Beowulf








The Anglo-Saxon epic Beowulf is the most important work of Old English literature, and is well deserved of the distinction. The epic tells the story of a hero, a Scandinavian prince named Beowulf, who rids the Danes of the monster Grendel, a descendent of Cain, and of his exploits fighting Grendel\'s mother and a Dragon. Throughout the epic, the Anglo-Saxon story teller uses many elements to build a certain depth to the characters. Just a few of the important character elements in Beowulf are Wealth & Honor, Biblical & Paganistic, and Man vs. Wild themes.
Many of the characters in Beowulf are, like in most epics, defined by their status. But, in addition to status, the Anglo-Saxon culture also adds an element of honor. To the Anglo-Saxons, a character\'s importance, as well as their wealth and status, where measured not only in monetary terms, but it was also measured in terms of honor, fame, and accomplishments. Hrothgar, king of the Danes, is one example of the Anglo-Saxon measurement of importance in Beowulf. In Canto 1 the story teller describes his wealth and importance, not as mounds of gold or jewels, but instead as his ability to "[lead] the Danes to such glory." and as his tendency to "In battle, [leave] the common pasture untouched, and taking no lives." Through this display of compassion for the commoner who doesn\'t fight in battles, Hrothgar proves the full extent of his honor and therefore the extent of his wealth and status. Beowulf, the hero-prince, also proves his true wealth and status through his deeds as defender of the Danes. As he fights and defeats Grendel, Beowulf Earns Fame and wealth from his companions, and from the Danes, but more importantly, he earns honor raising him to the level of an archetypal hero. Grendel, on the other hand, is the total opposite of Beowulf. He has no wealth, no honor, and he in infamous as an evil killer. This lack of wealth and honor defines Grendel as a symbol of evil and corruption. In addition to using Honor and wealth to define a character\'s character, the story-teller(s) have incorporated alternating Biblical and Paganistic motifs in the epic-poem.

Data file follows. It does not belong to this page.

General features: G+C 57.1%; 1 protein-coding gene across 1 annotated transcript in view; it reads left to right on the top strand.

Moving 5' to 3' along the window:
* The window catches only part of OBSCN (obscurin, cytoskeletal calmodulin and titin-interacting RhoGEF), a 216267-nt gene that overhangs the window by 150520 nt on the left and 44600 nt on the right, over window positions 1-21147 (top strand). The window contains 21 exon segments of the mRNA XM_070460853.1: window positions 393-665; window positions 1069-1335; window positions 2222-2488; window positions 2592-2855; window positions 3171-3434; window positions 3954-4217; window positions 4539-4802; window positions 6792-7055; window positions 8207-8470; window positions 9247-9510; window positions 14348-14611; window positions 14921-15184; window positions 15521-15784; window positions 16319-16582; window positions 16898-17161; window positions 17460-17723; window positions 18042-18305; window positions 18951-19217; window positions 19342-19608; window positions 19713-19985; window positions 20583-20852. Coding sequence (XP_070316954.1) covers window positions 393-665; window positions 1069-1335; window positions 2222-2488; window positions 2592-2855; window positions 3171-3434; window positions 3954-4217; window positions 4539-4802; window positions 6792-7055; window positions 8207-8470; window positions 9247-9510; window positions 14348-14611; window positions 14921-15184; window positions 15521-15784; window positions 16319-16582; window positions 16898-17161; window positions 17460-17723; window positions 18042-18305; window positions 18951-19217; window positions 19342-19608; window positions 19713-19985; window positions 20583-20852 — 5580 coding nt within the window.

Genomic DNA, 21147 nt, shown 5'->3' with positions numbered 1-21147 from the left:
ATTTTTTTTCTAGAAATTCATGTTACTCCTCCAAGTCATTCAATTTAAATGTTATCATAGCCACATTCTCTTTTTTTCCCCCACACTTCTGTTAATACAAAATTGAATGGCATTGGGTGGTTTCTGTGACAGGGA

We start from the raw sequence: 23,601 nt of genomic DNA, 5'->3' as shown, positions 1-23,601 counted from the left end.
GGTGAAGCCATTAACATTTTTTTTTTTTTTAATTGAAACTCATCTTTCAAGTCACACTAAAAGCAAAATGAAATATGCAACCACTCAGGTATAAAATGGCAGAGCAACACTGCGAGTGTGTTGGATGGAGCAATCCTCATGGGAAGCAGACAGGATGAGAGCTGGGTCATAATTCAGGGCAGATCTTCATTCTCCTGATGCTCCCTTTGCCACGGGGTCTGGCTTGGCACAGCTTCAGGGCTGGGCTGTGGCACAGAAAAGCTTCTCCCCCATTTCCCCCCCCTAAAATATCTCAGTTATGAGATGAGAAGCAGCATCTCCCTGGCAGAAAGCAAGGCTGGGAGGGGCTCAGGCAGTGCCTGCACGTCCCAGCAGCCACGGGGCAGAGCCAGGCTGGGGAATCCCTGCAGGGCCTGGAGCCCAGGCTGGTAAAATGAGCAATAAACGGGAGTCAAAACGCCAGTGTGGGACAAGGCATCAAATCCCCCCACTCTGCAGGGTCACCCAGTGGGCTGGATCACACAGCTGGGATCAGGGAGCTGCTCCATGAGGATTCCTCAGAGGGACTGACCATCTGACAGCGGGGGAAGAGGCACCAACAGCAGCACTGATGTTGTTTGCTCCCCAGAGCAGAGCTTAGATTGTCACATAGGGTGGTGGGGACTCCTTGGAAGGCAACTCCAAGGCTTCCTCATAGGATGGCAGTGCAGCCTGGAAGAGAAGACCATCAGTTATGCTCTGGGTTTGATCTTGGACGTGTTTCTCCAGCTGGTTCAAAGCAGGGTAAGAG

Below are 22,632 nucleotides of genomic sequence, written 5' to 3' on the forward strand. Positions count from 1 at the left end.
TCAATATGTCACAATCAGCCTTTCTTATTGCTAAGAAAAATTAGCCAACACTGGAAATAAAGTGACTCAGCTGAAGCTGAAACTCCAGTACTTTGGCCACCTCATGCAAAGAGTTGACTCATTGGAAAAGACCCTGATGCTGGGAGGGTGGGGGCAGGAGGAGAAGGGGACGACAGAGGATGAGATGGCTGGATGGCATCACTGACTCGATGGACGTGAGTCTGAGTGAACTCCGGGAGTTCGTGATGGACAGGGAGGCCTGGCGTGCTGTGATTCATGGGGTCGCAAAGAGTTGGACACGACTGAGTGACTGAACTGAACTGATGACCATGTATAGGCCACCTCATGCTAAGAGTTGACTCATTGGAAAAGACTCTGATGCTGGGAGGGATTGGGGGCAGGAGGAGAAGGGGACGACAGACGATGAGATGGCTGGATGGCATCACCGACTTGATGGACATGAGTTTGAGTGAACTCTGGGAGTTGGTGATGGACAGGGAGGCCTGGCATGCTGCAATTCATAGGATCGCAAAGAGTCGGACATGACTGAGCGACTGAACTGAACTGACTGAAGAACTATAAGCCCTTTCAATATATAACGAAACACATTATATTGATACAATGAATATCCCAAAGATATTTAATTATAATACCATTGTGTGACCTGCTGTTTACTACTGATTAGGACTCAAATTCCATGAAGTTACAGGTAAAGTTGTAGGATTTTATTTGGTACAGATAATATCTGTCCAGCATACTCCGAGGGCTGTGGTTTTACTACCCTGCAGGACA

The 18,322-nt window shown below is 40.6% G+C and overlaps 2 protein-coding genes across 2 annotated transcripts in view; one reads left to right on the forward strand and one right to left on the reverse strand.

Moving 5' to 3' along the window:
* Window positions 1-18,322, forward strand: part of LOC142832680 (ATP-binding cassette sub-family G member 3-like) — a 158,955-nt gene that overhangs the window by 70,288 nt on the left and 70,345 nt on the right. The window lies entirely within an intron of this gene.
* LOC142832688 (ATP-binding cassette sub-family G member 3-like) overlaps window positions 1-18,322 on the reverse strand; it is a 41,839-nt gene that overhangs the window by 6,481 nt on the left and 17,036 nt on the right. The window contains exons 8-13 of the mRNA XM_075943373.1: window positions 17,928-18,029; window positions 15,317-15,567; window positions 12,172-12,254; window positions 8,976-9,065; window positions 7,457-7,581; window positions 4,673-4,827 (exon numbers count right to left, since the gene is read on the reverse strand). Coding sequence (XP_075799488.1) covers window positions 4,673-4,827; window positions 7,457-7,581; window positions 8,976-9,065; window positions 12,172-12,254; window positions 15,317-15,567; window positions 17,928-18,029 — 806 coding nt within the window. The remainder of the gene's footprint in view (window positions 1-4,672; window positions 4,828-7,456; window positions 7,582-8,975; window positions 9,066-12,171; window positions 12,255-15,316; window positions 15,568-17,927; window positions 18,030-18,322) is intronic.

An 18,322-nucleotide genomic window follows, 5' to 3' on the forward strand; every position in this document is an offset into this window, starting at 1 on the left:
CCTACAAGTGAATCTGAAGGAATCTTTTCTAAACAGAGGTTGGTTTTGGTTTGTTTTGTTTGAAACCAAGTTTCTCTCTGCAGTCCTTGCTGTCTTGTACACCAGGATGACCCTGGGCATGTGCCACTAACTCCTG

The original Epic was obviously Paganistic due to the time period of it\'s creation. But, as time wore on, the rewriting and touching up of the manuscripts by various sources including religious monks, caused the characters to have slight Christian characteristics. These Christian themes have become very important to the epic to add am element of depth that wouldn\'t be possible in modern times due to the lost of the Anglo-Saxon culture and beliefs. An example of the Biblical motif in Beowulf is Grendel.
Grendel it biblically described as evil in this excerpt:
[ Grendel] was spawned in that slime,
Conceived by a pair of those monsters born
Of Cain, murderous creatures banished
By God, punished forever for the crime
Of Abel\'s death. The Almighty drove
Those demons out, and their exile was bitter,
Shut away from men; they split
Into a thousand forms of evil-spirits
And feinds, goblins, monsters, giants,
A brood forever opposing the Lord\'s
Will, and again and again defeated.
The Biblical reference in the epic has become a modern day archetypal motif, and serves to give the listener an idea of the extent of Grendel\'s pure evil and gives a logical explanation for Grendel\'s murderous behavior. This example, not only shows the evil in Grendel\'s nature, but also the torture in his heart caused by his Banishment from God. It serves to give the reader an idea of why Grendel would kill the Danes for no reason other than their happiness. Beowulf also has a religious motif to his character. One example of this is in Canto 6 line 381 in which Hrothgar states, "Our Holy Father had sent [Beowulf] as a sign of His grace, a mark of His favor, to help us defeat Grendel and end that terror." This religious description shows Beowulf as a sort of messiah sent by god to save man from evil. But, more than that, since Beowulf is in fact not a messiah, this description shows the good in Beowulf\'s heart and the purpose of his mission. Another Biblical reference in Beowulf is shown in the tower of Herot which is very similar to the tower of Babel in the fact that